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PNAS 103 (9): 3298-3303

Copyright © 2006 by the National Academy of Sciences.


IL-32, a proinflammatory cytokine in rheumatoid arthritis

Leo A. B. Joosten*,{dagger}, Mihai G. Netea{ddagger},§, Soo-Hyun Kim§, Do-Young Yoon, Birgitte Oppers-Walgreen*, Timothy R. D. Radstake*,||, Pilar Barrera||, Fons A. J. van de Loo*, Charles A. Dinarello§,**, and Wim B. van den Berg*

*Rheumatology Research and Advanced Therapeutics and Departments of ||Rheumatology and {ddagger}Internal Medicine, Radboud University Nijmegen Medical Centre, 6500 HB, Nijmegen, The Netherlands; §Division of Infectious Diseases, University of Colorado Health Sciences Center, Denver, CO 80262; and Department of Biology, Korea Research Institute of Biotechnology, Taejeon 305-600, Korea

Contributed by Charles A. Dinarello, December 28, 2005

Abstract: IL-32 is a recently discovered cytokine that induces TNF{alpha}, IL-1beta, IL-6, and chemokines. We investigated whether IL-32 is expressed in the synovia of patients with rheumatoid arthritis (RA) and studied associations with disease severity and the presence of other cytokines. Immunohistochemistry revealed that IL-32 is highly expressed in RA synovial tissue biopsies, whereas IL-32 was not observed in synovial tissues from patients with osteoarthritis. Moreover, in synovial biopsies from 29 RA patients with active disease, the level of IL-32 staining correlated with erythrocyte sedimentation rate, a marker of systemic inflammation (R = 0.63 and P < 0.0003). Synovial staining of IL-32 also correlated with indices of synovial inflammation (R = 0.80 and P < 0.0001) as well as synovial presence of TNF{alpha} (R = 0.68 and P < 0.004), IL-1beta (R = 0.79 and P < 0.0001), and IL-18 (R = 0.82 and P < 0.001). IL-32 was a potent inducer of prostaglandin E2 release in mouse macrophages and human blood monocytes, an important property for inflammation. After the injection of human IL-32{gamma} into the knee joints of naïve mice, joint swelling, with pronounced influx of inflammatory cells and cartilage damage, was observed. In TNF{alpha}-deficient mice, IL-32-driven joint swelling was absent and cell influx was markedly reduced, but loss of proteoglycan was unaffected, suggesting that IL-32 activity is, in part, TNF{alpha}-dependent. IL-32, strongly associated with TNF{alpha}, IL-1beta, and IL-18, appears to play a role in human RA and may be a novel target in autoimmune diseases.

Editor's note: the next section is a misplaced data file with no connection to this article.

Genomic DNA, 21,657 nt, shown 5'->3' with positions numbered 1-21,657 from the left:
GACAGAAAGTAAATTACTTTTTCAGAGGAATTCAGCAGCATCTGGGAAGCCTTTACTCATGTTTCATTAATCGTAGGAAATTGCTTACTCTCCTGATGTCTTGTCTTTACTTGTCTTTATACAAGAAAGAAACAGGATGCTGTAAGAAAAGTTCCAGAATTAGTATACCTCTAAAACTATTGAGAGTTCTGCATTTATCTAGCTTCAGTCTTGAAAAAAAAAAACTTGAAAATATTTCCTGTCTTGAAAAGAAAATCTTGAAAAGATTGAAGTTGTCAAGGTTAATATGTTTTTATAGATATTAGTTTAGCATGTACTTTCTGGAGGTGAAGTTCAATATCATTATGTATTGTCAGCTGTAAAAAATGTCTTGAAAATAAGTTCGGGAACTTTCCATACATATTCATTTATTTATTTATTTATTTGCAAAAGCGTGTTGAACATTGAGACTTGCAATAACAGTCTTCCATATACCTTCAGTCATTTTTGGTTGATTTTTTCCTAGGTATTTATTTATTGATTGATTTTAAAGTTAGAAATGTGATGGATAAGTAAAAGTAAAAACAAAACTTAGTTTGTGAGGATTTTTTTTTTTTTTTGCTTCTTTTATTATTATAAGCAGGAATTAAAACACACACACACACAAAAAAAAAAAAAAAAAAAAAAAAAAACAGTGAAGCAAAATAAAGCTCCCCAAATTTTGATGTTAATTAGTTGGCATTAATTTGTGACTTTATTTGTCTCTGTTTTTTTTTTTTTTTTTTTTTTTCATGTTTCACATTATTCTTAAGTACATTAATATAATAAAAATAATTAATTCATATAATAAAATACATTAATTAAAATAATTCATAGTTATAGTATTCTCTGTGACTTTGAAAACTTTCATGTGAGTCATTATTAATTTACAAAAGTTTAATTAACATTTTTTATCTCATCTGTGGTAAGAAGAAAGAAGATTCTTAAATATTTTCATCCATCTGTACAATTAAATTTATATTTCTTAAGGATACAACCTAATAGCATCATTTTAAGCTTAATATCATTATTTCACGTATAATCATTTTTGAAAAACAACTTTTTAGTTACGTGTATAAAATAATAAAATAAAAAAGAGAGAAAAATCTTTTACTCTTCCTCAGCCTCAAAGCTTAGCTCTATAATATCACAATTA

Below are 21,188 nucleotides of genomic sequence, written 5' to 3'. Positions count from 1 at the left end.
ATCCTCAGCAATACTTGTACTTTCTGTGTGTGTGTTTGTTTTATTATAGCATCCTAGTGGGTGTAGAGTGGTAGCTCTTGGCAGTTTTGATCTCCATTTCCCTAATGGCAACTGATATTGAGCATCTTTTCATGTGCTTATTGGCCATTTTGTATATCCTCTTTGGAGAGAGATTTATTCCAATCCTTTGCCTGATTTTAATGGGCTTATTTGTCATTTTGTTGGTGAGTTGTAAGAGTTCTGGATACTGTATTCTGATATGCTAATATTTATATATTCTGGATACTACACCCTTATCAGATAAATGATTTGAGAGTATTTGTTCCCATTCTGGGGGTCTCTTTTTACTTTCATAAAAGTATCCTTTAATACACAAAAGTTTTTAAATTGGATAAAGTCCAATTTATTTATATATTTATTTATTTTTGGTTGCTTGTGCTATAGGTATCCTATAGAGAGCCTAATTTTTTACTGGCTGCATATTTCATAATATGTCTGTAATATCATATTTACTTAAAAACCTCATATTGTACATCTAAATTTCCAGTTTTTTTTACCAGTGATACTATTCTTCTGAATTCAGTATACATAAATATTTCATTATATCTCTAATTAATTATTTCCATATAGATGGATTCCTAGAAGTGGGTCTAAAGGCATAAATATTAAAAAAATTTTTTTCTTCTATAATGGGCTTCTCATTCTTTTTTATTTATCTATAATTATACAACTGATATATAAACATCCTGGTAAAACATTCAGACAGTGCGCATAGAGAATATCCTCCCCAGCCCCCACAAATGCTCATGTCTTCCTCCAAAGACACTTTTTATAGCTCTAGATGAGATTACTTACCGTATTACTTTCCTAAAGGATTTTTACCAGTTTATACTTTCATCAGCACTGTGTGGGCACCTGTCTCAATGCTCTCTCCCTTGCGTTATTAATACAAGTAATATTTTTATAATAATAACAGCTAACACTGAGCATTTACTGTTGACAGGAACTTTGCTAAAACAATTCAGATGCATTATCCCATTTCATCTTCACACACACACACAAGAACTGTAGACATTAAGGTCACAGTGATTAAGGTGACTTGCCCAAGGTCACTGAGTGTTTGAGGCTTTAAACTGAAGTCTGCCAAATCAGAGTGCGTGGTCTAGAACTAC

Key Words: autoimmune • inflammation • tumor necrosis factor

Author contributions: L.A.B.J., M.G.N., P.B., F.A.J.v.d.L., C.A.D., and W.B.v.d.B. designed research; L.A.B.J., M.G.N., B.O.-W., and F.A.J.v.d.L. performed research; S.-H.K., D.-Y.Y., and C.A.D. contributed new reagents/analytic tools; L.A.B.J., M.G.N., D.-Y.Y., B.O.-W., T.R.D.R., P.B., F.A.J.v.d.L., C.A.D., and W.B.v.d.B. analyzed data; and L.A.B.J., M.G.N., S.-H.K., C.A.D., and W.B.v.d.B. wrote the paper.

Conflict of interest statement: No conflicts declared.

{dagger}To whom correspondence may be addressed at: Rheumatology Research and Advanced Therapeutics, Department of Rheumatology, Radboud University Nijmegen Medical Centre, P.O. Box 9101, 6500 HB, Nijmegen, The Netherlands. E-mail: l.joosten{at}

**To whom correspondence may be addressed. E-mail: cdinarello{at}

© 2006 by The National Academy of Sciences of the USA

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